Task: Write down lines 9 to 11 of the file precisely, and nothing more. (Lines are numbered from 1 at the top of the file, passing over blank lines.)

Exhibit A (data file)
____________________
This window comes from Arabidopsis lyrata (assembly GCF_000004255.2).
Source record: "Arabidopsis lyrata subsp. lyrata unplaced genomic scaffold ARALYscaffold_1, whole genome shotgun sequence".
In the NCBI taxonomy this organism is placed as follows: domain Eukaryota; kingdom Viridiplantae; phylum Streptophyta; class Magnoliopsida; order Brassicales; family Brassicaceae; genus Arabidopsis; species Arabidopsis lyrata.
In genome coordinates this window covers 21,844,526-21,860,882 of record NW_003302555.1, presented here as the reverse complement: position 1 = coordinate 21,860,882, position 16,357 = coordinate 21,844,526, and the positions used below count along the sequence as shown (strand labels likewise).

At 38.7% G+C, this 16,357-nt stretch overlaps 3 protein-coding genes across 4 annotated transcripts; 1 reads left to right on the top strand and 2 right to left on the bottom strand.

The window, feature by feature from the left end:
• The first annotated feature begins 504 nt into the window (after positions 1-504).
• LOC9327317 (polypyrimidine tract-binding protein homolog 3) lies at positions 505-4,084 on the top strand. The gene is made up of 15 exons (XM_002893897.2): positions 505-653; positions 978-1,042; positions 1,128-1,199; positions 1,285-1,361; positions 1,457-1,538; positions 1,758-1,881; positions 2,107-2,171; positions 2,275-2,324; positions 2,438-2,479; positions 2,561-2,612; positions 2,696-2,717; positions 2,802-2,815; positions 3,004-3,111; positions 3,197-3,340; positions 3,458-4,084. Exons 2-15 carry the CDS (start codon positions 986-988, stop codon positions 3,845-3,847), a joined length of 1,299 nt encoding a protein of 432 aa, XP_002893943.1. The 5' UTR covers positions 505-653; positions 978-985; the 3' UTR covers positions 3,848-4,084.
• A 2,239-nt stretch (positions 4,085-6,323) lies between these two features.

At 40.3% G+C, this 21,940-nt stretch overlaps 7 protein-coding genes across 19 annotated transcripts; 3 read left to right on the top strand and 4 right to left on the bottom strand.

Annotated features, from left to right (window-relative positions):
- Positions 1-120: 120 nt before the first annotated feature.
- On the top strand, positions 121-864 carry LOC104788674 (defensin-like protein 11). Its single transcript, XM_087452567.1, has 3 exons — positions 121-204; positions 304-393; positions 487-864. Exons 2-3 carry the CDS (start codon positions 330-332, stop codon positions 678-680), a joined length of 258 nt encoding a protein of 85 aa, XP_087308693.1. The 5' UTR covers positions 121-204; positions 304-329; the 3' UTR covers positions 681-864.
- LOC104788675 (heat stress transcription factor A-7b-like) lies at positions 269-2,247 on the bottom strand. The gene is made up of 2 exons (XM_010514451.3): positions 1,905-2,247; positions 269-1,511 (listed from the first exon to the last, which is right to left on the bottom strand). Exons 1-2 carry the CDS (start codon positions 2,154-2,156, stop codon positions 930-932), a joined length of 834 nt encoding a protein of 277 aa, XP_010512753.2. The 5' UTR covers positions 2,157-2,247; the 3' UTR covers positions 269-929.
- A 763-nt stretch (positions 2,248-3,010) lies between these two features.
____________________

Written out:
• A 2,239-nt stretch (positions 4,085-6,323) lies between these two features.

At 40.3% G+C, this 21,940-nt stretch overlaps 7 protein-coding genes across 19 annotated transcripts; 3 read left to right on the top strand and 4 right to left on the bottom strand.

Annotated features, from left to right (window-relative positions):